Archetypal branding: The 12 archetypes for brand personality

Many cultural symbols that have established over the years come precisely from the image that certain brands have built around their values. Coca-Cola, Apple, Nike, or Nutella became established their presence by choosing to communicate messages that refer to universal patterns that catalogue human behaviour in any culture. These patterns are precisely the archetypes. Let’s take a closer look at what they are and how they can be used within the strategic definition of brand identity.

Archetypal branding: what it is

Archetypal branding refers to an approach for brand building based on universally recognized human behaviours. The goal of this approach is to create an emotional connection with one’s target audience and a distinctive identity. Brand archetypes can be used to develop a coherent communication strategy and to create a distinctive and recognizable image. However, it is important to emphasize that they are only conceptual tools and that each brand is unique in its identity and expression.

The word “archetype” comes from the Greek arché (“original,” “government”) and típos (“pattern,” “mark,” “exemplar”). The first theories about archetypes were devised by Carl Gustav Jung, a Swiss psychiatrist and psychoanalyst. Jung argued that each of us comes into the world with a primitive pattern given by the unconscious and inherited from humankind’s experience over the millennia, the basis for building a personal identity. He believed that there are typical unconscious behaviours in all human beings that guide the actions necessary to pursue primal goals and cravings. In fact, each archetype is driven by a powerful desire and tends toward a specific goal.

Archetypes entered the marketing sphere thanks to Margaret Mark and Carol Pearson‘s work “The Hero and the Outlaw. Building extraordinary brands through the power of archetypes.” The authors analyse the most famous brands that have succeeded, precisely because of models identified with archetypes.

Using archetypal branding within one’s strategy means choosing one or more archetypes that best identify the brand, values, mission, and that are most likely to satisfy the desires of the audience.

Why archetypes are needed

Archetypal branding aims to connect the brand personality, the image that represents it, and its communication with the customer. Just like the character in a fairy tale relating to the readers.

Archetypes are very helpful in bringing out the soul of the brand so that it is also the soul of the customer. They can design the atmosphere and visual style of the brand – such as colours, fonts, images etc., – but also the communication style and tone of voice, achieving an integrated and consistent communication through the establishment of solid guidelines.

It should be remembered, however, that even if one chooses the same archetypes as another brand, it does not mean that the two are the same. In fact, using archetypal branding does not mean assigning labels, but getting to know a character, its strengths and weaknesses, aspirations and fears, that is, the aspects that differentiate each company.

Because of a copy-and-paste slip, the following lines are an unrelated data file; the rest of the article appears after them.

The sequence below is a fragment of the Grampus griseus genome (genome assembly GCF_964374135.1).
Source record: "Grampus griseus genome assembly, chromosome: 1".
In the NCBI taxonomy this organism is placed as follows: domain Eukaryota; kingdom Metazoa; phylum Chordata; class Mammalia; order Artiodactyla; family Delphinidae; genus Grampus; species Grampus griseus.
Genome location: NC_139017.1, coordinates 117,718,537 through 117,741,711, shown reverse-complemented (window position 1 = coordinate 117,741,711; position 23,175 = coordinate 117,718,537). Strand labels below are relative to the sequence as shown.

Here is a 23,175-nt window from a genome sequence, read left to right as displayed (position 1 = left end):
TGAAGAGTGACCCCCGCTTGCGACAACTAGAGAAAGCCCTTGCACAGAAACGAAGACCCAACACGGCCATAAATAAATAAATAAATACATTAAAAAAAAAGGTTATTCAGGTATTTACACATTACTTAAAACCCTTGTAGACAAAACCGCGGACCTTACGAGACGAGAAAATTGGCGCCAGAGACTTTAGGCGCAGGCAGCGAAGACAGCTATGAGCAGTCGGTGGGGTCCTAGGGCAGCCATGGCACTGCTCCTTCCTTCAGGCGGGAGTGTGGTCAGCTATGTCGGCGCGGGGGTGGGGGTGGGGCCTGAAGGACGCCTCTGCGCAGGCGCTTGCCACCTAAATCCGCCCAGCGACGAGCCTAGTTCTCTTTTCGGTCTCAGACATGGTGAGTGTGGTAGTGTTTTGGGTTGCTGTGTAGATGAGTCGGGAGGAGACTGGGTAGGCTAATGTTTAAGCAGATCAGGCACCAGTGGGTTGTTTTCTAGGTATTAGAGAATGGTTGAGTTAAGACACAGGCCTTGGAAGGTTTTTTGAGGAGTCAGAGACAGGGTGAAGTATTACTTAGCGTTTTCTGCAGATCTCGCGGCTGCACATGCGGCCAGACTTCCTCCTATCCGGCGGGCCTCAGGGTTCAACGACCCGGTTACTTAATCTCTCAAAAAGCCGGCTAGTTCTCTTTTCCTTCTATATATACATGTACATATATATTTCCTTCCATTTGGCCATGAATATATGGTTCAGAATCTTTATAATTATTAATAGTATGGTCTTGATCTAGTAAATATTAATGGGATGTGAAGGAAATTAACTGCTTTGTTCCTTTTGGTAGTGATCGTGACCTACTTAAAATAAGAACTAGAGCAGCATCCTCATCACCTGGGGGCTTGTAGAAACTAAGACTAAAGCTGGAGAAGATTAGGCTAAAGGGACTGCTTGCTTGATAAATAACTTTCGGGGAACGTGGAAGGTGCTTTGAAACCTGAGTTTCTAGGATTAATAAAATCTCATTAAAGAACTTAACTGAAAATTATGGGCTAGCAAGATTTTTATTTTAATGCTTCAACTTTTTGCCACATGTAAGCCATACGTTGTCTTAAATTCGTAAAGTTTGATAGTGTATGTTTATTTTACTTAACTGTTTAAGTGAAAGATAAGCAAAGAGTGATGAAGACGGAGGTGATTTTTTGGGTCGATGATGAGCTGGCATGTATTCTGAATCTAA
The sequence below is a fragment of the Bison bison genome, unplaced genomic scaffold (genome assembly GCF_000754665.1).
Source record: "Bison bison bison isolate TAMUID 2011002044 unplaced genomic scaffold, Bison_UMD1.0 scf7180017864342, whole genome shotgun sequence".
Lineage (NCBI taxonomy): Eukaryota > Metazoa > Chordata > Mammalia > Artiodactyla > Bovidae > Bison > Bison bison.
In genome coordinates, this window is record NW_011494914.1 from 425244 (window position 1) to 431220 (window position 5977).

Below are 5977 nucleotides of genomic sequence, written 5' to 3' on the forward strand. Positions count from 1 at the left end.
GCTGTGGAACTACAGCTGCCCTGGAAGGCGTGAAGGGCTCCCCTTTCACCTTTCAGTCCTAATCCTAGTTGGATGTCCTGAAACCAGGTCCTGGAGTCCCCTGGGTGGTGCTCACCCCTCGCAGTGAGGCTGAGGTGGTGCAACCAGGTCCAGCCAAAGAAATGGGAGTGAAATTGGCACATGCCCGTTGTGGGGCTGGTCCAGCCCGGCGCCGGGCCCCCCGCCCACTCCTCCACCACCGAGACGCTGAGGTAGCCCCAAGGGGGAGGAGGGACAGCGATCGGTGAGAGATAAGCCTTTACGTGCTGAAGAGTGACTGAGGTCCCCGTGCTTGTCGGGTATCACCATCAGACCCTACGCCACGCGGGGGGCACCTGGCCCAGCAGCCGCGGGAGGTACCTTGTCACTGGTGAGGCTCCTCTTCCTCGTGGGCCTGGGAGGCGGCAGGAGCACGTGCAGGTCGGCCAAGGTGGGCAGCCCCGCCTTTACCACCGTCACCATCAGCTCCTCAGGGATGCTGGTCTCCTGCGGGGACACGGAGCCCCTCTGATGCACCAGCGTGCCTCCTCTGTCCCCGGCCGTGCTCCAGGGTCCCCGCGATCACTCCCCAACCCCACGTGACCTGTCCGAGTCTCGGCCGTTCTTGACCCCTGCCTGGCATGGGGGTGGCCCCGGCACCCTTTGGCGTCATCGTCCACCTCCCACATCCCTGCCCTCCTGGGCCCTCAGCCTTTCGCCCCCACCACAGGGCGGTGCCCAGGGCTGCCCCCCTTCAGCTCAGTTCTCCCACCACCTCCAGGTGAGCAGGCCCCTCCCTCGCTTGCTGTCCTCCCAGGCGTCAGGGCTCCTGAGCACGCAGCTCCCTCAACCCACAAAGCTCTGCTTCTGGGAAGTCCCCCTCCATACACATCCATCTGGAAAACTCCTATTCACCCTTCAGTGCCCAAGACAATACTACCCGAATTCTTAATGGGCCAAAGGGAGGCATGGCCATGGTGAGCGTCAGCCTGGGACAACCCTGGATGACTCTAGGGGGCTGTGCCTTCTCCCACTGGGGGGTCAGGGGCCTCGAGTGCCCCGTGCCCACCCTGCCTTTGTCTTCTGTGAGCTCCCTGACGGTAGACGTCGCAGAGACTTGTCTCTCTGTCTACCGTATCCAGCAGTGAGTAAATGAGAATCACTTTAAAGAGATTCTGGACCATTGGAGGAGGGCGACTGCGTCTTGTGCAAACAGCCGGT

Jung’s 12 archetypes

Jung catalogued 12 archetypes, divided by fundamental needs, which are:

  • independence – looking for peace and serenity (innocent, wise, explorer)
  • change – leaving an impact (rebel, wizard, hero)
  • stability – giving structure (caregiver, ruler, creator)
  • belonging – creating relationships (lover, jester, friend)

Let us now analyse each individual archetype to understand what traits distinguish them.

1. Innocent


It has a positive and optimistic personality: it focuses on the safety and happiness of loved ones. The values it firmly believes in are honesty and purity of spirit. It has no negative or vindictive feelings. Its communication is simple, positive and honest. Brands that choose this archetype focus on spreading a sense of security, inner beauty and purity. It is ideal for the fields of cosmetics, health, and cleaning.


Having a simple life, feeling free to express yourself and be yourself.


Purity, selflessness, optimism, honesty, simplicity.


Afraid that the world will take a negative direction, may feel fragile.

An example of the innocent archetype

Here, Dove celebrates the beauty of every woman by exploring the campaign’s protagonists’ perceptions of themselves compared to others’ perceptions of them, through drawings made by a person who does not see them, but listens to them. The innocence here is perceived in the message the campaign aims to convey: how our image changes when we are the ones looking at us, compared to when others look at us. The values conveyed are: optimism, simplicity, honesty.

2. Wise


The wise is distinguished by his knowledge and wisdom as well as his polished language. It always seeks the truth. Its goal is to know the world deeply and then to share this knowledge with others. Study and curiosity guide its every action. This archetype is suitable for the media, news, university, and consulting fields.


Seeking truth in all its forms and share it.


Curiosity, precision, independence, balance.


Fear of being deceived or misunderstood.

An example of the wise archetype